This tension need not overly concern powerful states, who can (more or less) preserve their own sovereignty. But it matters a great deal to weaker states, whose enjoyment of de facto sovereignty rights depends on the disposition of the great powers. It is no accident that, for all its violations, national sovereignty has fared better in the post-war period than it did in the 19th century and the first half of the 20th century. Robust international institutions, somewhat paradoxically, enhance sovereignty by limiting sovereignty. They create constraints—however attenuated or outright evaded—on the ability of powerful states to violate the sovereignty of weaker ones. Moreover, they allow—even if in a threadbare sense—something like generalized consent among states when it comes to the rules and norms that govern violations of sovereignty. As Paul Musgrave and I have argued elsewhere:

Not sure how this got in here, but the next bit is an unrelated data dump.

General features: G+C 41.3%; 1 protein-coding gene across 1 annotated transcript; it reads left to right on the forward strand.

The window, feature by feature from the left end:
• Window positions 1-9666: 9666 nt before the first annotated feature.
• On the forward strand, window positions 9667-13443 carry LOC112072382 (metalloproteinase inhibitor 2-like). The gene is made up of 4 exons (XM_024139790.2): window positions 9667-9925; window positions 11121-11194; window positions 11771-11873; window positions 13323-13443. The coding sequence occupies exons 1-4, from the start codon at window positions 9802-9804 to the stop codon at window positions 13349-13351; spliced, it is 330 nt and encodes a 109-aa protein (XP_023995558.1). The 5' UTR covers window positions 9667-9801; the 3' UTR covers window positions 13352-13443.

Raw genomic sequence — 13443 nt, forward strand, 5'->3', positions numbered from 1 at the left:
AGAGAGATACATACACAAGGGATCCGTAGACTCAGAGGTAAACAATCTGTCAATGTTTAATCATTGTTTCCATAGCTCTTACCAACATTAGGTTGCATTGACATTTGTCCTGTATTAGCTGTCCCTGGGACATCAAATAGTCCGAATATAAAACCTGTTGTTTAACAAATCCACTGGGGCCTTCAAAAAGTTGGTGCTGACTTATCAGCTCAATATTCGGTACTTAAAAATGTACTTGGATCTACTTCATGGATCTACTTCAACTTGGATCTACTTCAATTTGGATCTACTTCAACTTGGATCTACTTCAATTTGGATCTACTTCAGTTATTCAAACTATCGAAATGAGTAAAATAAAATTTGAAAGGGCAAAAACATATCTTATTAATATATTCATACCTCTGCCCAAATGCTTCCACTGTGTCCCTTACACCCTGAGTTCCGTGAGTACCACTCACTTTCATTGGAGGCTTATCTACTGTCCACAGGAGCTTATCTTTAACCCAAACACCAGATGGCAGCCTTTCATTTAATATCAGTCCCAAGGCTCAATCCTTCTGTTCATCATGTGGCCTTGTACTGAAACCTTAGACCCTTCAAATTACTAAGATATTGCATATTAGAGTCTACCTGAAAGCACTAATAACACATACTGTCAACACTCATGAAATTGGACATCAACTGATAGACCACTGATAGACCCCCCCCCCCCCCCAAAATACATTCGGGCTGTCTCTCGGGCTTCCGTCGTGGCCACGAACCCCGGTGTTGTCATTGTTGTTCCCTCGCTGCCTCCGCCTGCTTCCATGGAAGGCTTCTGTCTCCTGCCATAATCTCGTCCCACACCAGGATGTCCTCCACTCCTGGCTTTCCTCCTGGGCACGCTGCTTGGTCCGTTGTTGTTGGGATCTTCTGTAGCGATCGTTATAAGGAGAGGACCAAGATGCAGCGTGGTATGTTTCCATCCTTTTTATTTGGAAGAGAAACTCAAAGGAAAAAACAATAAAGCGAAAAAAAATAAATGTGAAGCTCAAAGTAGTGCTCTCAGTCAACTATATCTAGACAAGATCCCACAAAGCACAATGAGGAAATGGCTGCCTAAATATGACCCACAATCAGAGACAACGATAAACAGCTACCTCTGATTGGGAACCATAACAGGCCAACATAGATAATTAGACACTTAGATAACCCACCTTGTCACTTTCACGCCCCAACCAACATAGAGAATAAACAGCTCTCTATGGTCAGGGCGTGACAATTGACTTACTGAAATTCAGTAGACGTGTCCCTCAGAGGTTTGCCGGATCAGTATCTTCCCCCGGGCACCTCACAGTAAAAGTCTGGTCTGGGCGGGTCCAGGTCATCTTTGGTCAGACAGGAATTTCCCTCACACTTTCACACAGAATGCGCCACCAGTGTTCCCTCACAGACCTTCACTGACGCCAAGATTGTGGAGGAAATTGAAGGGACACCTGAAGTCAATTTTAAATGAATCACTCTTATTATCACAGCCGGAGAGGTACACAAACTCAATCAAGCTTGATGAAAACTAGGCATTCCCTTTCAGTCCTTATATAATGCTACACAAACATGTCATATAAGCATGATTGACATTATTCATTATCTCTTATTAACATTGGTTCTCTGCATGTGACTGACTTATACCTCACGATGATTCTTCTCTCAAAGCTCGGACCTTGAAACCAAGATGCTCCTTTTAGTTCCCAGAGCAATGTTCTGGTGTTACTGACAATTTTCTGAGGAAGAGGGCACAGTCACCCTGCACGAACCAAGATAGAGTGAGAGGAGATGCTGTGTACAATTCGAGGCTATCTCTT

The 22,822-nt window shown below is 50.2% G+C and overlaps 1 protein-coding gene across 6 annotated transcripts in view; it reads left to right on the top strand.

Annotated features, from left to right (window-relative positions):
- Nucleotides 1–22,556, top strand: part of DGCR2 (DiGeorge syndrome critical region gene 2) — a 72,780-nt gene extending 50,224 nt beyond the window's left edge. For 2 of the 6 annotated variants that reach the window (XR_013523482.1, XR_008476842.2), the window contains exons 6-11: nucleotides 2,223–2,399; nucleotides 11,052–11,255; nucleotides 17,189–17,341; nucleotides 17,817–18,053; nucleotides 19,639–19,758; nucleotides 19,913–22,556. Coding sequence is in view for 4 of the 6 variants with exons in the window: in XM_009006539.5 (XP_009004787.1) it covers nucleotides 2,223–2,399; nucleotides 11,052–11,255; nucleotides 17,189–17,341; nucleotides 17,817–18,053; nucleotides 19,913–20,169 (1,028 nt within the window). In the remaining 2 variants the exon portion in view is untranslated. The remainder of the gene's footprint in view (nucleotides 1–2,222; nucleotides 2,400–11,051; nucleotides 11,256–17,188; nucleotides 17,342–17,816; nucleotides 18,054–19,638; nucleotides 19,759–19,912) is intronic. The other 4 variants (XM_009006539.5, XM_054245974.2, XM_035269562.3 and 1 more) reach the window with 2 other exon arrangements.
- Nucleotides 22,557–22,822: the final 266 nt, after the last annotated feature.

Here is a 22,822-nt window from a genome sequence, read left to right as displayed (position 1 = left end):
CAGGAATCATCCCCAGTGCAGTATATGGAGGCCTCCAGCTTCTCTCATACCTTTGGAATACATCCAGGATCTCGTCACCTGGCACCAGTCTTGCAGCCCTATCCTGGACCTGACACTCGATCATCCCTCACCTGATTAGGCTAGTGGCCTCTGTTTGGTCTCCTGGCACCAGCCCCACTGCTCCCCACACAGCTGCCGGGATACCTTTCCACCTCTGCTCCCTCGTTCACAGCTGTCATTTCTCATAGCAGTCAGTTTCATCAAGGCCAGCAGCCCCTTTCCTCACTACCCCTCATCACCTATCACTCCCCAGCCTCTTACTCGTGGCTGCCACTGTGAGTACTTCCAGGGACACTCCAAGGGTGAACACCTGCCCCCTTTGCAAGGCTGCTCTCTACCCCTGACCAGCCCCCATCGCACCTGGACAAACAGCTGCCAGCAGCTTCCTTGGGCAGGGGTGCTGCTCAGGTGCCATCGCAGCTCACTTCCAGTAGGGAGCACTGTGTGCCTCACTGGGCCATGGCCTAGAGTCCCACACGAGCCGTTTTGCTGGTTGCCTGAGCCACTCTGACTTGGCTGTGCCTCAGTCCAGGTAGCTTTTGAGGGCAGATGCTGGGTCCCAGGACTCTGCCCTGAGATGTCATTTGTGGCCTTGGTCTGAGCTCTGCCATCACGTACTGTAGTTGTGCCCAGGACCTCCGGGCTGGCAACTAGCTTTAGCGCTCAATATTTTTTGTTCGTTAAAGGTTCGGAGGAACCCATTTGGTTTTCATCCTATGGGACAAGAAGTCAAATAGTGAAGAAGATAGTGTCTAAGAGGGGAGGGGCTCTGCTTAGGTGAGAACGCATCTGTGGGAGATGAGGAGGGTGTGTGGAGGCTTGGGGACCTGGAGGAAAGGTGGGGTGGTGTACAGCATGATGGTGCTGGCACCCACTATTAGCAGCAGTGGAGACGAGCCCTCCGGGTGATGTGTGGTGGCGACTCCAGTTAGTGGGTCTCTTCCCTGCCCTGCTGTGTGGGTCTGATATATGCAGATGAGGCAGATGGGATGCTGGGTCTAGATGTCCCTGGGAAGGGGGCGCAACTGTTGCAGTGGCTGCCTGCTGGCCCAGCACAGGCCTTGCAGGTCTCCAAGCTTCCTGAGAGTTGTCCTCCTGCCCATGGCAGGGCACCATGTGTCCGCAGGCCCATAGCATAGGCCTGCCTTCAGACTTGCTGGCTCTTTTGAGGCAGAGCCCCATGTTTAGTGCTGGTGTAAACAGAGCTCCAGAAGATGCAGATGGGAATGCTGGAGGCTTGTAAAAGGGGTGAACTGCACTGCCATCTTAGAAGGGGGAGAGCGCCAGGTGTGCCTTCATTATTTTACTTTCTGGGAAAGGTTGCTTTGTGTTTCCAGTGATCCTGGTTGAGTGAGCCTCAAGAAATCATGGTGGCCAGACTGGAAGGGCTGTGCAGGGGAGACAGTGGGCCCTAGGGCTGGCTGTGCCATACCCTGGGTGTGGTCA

Empires, even if in mutated form, persist for a basic reason: an uneven distribution of power and governance will always characterize world politics. This uneven distribution ensures the persistence of forces that push and pull imperial formation. In one way or another, postwar international liberalism has struggled with a resulting dilemma: how to ensure the fulfillment of imperial functions—such as the provision of public order and the maintenance of a rule-based order—while rejecting the legitimacy of empire. Its solution, by and large, has been to “democratize” imperial functions. It vests them in multilateral international organizations and otherwise attempts to ensure that they, as much as possible, reflect the consent of the abstraction that is the “international community.”

The world sought by Trump and Bolton is not really one of sovereignty. It is one of unfettered great-power prerogative to violate the sovereignty of other states.